username = USERNAME <EMAILADDRESS>
source.iopen.net = CE:CC:DF:DF:E6:32:89:E3:8A:CD:0B:A1:8F:15:FC:B7:0A:AC:23:D3
Checking Out Eggs
This will checkout an egg into the src directory. Once checked out, changes to the files in src/<egg> will be reflected in the instance running on your machine. Generally, template changes are reflected immediately, while python changes will require a restart of uwsgi.
Checked out eggs under src/ are part of a Mercurial project. If eggs have been checkout for a while, you will need to do am hg pull on them before further development or pushing changes. Also, eggs under src/ are not updated when ./bin/buildout is called.
Step 0: Add ‘develop.cfg’ to the extends line in the [buildout] section of buildout.cfg
Step 1: ./bin/develop checkout <EGG NAME>
Step 2: ./bin/buildout -N
Step 3: Restart uwsgi
Pushing and Pulling Checked Out Code
This is pushing and pulling from Rhode Code or Github, which is the development repo, not the repo from which eggs are pulled during a buildout.
This is simply interacting with Mercurial or Git. If you’ve ever used Mercurial or Git before, you already know this.
Step 1: cd src/<EGG NAME>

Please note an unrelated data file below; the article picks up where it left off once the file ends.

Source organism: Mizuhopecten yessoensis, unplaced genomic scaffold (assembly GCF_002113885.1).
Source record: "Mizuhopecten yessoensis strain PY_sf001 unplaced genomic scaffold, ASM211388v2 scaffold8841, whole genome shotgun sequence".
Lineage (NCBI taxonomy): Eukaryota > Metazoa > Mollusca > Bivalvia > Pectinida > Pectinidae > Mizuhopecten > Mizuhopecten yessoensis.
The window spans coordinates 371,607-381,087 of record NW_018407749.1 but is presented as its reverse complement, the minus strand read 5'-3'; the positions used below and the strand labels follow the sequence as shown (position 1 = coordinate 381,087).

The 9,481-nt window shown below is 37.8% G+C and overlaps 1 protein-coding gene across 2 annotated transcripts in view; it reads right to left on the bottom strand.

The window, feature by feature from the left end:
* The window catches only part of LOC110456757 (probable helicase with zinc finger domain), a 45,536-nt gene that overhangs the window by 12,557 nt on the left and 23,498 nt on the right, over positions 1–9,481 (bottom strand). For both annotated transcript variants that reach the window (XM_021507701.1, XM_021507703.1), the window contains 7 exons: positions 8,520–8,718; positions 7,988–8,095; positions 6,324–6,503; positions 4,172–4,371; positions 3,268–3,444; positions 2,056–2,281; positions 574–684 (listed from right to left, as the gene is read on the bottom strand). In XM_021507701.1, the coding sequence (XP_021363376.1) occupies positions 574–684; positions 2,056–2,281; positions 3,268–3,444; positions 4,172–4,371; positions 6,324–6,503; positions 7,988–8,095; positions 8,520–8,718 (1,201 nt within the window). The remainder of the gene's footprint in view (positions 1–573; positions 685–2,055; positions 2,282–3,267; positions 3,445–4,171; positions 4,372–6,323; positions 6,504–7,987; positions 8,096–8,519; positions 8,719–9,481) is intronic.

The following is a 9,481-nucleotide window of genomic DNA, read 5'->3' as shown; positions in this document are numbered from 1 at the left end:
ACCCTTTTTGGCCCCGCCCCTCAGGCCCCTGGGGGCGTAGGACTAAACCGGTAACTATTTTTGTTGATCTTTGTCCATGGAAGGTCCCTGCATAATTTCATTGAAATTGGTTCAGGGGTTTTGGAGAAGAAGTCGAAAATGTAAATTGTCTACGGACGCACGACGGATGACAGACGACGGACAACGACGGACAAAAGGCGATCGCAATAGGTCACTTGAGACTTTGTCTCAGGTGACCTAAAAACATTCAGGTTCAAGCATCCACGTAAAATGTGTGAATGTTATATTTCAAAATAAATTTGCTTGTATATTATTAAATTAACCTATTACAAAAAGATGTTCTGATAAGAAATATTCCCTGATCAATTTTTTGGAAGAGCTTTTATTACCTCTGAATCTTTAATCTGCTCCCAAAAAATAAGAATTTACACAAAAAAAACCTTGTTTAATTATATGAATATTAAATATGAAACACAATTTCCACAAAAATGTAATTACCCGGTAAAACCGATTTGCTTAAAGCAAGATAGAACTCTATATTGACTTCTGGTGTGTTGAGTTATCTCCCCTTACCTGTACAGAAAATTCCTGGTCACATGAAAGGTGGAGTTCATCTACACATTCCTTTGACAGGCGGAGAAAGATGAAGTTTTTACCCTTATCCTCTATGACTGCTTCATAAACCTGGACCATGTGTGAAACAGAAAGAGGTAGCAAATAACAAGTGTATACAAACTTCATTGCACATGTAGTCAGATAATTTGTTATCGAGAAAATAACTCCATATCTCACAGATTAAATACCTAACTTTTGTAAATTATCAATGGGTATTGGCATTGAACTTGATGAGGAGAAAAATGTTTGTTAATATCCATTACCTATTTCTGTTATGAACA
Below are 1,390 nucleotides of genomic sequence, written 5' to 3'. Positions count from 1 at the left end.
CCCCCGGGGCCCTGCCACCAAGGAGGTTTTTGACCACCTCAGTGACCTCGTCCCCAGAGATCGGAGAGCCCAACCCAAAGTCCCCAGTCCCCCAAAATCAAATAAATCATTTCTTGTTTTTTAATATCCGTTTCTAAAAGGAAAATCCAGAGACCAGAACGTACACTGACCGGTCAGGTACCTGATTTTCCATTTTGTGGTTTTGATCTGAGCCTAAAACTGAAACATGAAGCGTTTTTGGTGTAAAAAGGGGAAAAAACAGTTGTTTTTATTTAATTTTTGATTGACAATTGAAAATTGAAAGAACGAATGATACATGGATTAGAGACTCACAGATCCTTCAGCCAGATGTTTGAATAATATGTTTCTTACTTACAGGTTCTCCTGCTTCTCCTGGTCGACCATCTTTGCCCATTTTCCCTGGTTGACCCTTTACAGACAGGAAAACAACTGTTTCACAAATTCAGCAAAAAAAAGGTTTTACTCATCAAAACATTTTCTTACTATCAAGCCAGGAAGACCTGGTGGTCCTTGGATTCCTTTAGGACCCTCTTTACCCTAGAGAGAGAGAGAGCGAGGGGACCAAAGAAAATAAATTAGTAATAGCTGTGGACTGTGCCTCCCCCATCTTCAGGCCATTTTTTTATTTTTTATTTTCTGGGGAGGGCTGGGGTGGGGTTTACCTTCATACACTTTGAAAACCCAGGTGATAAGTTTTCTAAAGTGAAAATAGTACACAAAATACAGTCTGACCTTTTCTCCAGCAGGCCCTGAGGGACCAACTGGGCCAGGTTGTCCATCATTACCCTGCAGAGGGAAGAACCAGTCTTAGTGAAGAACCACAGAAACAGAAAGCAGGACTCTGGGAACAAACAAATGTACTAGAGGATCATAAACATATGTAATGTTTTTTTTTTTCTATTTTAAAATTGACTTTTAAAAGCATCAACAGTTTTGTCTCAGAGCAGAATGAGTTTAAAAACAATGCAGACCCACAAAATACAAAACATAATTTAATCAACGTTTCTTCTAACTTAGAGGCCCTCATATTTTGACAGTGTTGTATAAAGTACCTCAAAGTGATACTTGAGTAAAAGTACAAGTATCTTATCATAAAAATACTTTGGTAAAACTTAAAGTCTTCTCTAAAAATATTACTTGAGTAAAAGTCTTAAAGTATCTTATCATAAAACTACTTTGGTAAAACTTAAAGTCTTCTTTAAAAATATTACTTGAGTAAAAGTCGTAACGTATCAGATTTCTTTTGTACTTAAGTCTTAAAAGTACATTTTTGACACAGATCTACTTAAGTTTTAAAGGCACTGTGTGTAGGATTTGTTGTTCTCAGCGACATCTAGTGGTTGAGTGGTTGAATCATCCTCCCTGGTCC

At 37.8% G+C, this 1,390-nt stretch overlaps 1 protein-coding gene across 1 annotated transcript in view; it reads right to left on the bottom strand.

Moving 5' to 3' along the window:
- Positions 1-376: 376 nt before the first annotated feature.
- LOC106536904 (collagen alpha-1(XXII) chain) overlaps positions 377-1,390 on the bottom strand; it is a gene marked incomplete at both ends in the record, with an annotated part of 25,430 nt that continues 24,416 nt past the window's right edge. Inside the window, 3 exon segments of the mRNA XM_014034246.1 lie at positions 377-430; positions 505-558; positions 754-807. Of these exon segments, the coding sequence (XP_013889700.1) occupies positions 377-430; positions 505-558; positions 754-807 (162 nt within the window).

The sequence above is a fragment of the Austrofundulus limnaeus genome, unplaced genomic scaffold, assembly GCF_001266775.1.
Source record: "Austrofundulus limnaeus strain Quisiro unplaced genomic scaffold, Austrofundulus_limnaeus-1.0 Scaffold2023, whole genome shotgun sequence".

Step 2: hg pull -or- git pull
Step 0: Make sure you have an account on RhodeCode
Step 1: hg add <ANY NEW FILES>
Step 2: hg commit
Step 3: hg push (you’ll be asked for your RhodeCode username/password)
Updating the Egg Repo
This causes the creation/updating of eggs on the egg repo - which is what Buildout pulls from.
Step 0: Have ./bin/fab and ./fabfile.py
Step 1: cd MYBUILDDIR
Step 2: ./bin/fab deployegg:THE.COMPONENT.NAME,custom
Only put the ,custom there if it is an egg specific to a customer ... in your case that would be if it is an egg that has 'edem' anywhere in the name. Otherwise, leave it off.
Step 3: If you’re planning to deploy this egg take note of the version string it produces, as you’ll need that for deploying new/updated eggs into installations.
Figuring out Egg Version Numbers
The format of version strings is <version>-<datetime>-<hg/git hash>
<version> is simply the version of the egg as defined in version.py
<datetime> is the UTC date and time that the egg was deployed, in YYYYMMDDHHMMSS.
<hg hash> is the hash generated for the repo version that the egg version represents. It will be the portion of the hg version string seen on the changelog page that follows the colon (:).
DB is updated regularly via cron based on a backup of the live db
can ssh in: deploy@ or root@